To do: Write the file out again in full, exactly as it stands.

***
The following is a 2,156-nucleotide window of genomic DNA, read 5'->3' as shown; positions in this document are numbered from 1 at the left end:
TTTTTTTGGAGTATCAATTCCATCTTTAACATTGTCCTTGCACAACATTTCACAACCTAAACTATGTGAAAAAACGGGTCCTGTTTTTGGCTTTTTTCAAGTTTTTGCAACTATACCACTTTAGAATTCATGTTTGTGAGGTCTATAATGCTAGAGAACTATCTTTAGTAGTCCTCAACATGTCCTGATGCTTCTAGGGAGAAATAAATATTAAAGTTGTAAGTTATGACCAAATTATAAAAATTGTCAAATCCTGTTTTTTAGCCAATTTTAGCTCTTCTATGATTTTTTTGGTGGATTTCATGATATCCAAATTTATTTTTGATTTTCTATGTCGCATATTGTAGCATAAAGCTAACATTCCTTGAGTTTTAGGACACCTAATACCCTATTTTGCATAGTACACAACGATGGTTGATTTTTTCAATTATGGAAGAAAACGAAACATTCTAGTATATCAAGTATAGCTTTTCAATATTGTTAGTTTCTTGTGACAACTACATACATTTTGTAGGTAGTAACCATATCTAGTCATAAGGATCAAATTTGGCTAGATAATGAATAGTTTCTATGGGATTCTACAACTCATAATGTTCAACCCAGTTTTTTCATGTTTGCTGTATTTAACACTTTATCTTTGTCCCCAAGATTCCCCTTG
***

The following is a 2,156-nucleotide window of genomic DNA, read 5'->3' as shown; positions in this document are numbered from 1 at the left end:
TTTTTTTGGAGTATCAATTCCATCTTTAACATTGTCCTTGCACAACATTTCACAACCTAAACTATGTGAAAAAACGGGTCCTGTTTTTGGCTTTTTTCAAGTTTTTGCAACTATACCACTTTAGAATTCATGTTTGTGAGGTCTATAATGCTAGAGAACTATCTTTAGTAGTCCTCAACATGTCCTGATGCTTCTAGGGAGAAATAAATATTAAAGTTGTAAGTTATGACCAAATTATAAAAATTGTCAAATCCTGTTTTTTAGCCAATTTTAGCTCTTCTATGATTTTTTTGGTGGATTTCATGATATCCAAATTTATTTTTGATTTTCTATGTCGCATATTGTAGCATAAAGCTAACATTCCTTGAGTTTTAGGACACCTAATACCCTATTTTGCATAGTACACAACGATGGTTGATTTTTTCAATTATGGAAGAAAACGAAACATTCTAGTATATCAAGTATAGCTTTTCAATATTGTTAGTTTCTTGTGACAACTACATACATTTTGTAGGTAGTAACCATATCTAGTCATAAGGATCAAATTTGGCTAGATAATGAATAGTTTCTATGGGATTCTACAACTCATAATGTTCAACCCAGTTTTTTCATGTTTGCTGTATTTAACACTTTATCTTTGTCCCCAAGATTCCCCTTG